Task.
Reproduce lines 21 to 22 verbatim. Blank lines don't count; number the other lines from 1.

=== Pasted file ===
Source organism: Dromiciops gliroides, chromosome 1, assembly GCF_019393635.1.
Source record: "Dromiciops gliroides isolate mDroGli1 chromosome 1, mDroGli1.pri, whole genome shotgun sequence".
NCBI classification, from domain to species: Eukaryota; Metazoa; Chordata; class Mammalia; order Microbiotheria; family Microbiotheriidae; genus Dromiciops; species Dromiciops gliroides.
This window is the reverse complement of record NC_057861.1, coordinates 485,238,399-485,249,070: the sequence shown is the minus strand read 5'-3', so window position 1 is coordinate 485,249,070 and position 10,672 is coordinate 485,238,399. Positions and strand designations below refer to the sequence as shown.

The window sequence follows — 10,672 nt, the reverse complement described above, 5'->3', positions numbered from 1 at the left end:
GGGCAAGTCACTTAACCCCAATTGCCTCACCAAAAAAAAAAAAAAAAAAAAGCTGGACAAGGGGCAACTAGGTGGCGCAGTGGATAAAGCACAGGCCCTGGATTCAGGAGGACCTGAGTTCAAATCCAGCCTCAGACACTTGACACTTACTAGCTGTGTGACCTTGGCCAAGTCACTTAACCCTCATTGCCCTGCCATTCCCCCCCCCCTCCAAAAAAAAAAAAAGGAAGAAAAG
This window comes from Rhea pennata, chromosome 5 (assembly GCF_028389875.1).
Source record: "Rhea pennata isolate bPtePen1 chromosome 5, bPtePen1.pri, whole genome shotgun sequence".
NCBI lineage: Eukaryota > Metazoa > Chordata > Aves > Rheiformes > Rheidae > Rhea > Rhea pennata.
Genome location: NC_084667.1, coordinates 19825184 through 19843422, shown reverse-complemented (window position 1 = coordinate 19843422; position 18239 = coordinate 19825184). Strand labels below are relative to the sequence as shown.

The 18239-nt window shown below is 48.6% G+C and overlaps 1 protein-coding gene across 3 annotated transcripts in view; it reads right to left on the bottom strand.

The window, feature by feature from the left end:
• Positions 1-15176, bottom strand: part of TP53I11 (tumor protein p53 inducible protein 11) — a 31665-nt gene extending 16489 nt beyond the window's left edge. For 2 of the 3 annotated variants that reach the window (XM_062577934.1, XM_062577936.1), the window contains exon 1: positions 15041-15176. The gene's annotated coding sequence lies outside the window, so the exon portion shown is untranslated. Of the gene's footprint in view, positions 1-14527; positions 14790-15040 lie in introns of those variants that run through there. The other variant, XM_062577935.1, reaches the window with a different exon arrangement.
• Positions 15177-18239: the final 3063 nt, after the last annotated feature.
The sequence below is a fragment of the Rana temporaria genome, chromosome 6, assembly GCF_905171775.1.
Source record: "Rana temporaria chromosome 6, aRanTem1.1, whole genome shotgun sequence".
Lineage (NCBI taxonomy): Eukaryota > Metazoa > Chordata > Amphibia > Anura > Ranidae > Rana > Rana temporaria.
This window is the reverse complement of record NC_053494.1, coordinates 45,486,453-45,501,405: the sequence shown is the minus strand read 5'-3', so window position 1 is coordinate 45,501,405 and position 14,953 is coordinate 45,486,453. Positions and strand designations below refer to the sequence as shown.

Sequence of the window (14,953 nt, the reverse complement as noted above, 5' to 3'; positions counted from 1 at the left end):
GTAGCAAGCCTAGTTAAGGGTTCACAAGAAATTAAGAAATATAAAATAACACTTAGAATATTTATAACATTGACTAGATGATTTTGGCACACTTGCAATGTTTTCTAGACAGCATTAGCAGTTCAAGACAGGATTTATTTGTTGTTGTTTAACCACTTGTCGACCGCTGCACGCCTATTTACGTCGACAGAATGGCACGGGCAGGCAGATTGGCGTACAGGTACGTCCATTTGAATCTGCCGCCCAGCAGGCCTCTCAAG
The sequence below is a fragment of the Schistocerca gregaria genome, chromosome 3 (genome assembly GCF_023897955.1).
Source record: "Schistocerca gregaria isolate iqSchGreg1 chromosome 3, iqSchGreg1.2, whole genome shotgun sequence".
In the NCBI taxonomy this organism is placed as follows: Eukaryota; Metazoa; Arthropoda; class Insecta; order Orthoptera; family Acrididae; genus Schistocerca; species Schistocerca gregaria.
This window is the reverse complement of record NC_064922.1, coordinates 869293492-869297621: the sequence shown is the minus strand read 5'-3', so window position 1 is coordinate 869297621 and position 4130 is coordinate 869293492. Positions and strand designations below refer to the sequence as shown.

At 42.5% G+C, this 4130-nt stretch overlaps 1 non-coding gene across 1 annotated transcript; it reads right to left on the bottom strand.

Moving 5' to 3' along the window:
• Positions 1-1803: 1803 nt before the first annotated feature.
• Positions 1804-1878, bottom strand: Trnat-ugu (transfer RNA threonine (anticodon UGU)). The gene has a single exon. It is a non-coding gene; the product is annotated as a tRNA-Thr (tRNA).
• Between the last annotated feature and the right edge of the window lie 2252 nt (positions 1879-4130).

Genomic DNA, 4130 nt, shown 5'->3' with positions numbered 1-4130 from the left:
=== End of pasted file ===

The sequence below is a fragment of the Schistocerca gregaria genome, chromosome 3 (genome assembly GCF_023897955.1).
Source record: "Schistocerca gregaria isolate iqSchGreg1 chromosome 3, iqSchGreg1.2, whole genome shotgun sequence".